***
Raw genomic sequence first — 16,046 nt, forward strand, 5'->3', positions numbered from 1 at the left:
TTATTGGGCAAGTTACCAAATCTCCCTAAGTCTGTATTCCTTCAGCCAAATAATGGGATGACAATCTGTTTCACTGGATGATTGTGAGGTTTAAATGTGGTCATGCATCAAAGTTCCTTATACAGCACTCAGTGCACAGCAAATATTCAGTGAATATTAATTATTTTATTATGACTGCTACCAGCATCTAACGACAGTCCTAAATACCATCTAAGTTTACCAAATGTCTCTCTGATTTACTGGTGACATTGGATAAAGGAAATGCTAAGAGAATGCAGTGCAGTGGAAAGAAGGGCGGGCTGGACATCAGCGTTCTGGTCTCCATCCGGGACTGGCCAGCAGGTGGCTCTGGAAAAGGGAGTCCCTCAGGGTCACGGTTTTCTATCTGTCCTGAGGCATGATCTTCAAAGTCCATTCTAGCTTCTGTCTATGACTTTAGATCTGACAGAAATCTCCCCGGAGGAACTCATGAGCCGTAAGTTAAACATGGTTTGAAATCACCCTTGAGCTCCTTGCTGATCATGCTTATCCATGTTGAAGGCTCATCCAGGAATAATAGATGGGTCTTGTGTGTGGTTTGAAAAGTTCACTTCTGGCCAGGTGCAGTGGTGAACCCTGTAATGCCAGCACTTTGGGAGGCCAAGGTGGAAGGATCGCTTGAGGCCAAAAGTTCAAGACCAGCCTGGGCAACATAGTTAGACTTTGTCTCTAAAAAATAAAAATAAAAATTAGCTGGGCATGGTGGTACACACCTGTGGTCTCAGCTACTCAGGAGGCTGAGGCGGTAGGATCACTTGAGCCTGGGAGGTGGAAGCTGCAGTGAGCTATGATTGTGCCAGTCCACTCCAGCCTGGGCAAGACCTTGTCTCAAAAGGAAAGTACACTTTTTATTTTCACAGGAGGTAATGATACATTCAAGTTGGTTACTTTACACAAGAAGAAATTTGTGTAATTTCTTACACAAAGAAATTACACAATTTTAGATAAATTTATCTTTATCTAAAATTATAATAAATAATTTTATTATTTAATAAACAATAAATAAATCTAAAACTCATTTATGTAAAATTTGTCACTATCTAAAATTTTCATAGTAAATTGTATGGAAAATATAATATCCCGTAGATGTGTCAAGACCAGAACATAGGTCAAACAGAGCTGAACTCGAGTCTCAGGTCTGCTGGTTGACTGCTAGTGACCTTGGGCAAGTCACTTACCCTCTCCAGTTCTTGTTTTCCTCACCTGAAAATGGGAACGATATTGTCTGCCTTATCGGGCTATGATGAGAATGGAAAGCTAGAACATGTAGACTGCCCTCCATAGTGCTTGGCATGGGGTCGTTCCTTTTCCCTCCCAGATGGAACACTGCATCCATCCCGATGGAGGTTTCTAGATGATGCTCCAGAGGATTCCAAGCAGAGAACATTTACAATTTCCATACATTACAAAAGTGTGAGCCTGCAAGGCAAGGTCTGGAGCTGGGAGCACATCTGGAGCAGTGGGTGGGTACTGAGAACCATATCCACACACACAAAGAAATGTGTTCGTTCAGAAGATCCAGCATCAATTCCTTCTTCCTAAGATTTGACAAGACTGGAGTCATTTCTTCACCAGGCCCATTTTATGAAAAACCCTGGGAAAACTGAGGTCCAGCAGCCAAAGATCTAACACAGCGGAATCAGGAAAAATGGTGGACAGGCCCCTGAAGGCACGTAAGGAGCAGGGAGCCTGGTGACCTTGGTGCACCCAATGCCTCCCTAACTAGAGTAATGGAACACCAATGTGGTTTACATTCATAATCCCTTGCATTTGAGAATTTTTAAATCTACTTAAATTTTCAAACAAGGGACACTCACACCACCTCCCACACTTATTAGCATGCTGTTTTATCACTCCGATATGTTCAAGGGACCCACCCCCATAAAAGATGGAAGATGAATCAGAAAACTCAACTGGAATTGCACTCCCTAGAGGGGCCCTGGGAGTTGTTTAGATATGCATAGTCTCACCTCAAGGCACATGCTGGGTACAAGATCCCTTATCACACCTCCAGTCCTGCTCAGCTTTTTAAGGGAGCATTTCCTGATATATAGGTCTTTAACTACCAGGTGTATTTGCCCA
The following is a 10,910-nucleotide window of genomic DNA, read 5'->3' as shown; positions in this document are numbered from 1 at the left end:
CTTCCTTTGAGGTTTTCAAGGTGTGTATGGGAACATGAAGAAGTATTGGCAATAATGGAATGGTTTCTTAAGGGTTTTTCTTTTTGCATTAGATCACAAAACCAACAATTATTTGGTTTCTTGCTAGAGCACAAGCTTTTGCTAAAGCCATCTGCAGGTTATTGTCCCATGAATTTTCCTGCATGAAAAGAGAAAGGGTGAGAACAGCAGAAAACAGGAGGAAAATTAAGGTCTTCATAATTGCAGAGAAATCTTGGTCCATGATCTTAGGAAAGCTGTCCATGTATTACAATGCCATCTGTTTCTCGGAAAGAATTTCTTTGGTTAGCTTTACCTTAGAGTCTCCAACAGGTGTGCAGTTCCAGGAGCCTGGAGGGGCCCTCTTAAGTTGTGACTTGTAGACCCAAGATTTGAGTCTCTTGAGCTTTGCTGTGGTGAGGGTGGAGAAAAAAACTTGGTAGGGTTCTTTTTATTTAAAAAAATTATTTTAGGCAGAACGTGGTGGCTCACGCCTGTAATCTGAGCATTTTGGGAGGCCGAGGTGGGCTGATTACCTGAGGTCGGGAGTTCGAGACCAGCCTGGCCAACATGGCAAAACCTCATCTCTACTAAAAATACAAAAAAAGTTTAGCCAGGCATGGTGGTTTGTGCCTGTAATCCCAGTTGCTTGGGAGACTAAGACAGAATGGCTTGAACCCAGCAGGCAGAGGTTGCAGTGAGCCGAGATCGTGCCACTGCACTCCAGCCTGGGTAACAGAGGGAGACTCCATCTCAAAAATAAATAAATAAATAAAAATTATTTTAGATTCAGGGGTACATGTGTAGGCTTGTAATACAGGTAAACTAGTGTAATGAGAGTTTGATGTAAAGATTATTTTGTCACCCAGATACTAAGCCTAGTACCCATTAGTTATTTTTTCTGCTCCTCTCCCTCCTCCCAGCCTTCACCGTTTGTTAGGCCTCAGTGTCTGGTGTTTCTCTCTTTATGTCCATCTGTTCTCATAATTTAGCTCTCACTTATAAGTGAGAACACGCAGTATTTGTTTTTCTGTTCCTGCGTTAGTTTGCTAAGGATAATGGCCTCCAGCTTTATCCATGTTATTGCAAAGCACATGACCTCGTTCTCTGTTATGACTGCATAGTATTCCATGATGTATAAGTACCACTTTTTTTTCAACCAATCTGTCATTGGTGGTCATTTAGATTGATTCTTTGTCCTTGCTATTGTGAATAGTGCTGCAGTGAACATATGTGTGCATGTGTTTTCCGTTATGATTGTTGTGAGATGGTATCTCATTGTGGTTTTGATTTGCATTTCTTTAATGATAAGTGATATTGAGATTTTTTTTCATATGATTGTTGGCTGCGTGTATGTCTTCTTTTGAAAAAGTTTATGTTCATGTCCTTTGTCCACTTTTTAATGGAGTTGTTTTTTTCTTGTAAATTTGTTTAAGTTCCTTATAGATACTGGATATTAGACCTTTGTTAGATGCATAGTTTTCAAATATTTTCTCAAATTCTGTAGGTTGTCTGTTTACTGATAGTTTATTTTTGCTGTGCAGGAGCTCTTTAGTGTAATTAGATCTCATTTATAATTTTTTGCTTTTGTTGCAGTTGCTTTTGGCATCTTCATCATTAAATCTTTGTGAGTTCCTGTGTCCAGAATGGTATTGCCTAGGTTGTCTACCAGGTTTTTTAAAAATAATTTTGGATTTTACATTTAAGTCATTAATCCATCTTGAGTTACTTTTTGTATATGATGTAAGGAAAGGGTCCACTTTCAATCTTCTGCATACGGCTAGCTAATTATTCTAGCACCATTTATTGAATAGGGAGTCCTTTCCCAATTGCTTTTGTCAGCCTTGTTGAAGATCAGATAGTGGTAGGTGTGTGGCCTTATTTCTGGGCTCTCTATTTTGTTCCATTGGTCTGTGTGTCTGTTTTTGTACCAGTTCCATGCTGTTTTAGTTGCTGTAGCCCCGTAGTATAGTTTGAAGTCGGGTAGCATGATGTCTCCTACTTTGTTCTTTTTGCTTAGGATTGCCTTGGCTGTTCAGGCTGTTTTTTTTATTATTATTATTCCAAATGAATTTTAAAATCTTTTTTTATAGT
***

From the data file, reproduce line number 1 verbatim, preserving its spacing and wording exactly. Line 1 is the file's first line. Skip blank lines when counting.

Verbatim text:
Raw genomic sequence first — 16,046 nt, forward strand, 5'->3', positions numbered from 1 at the left: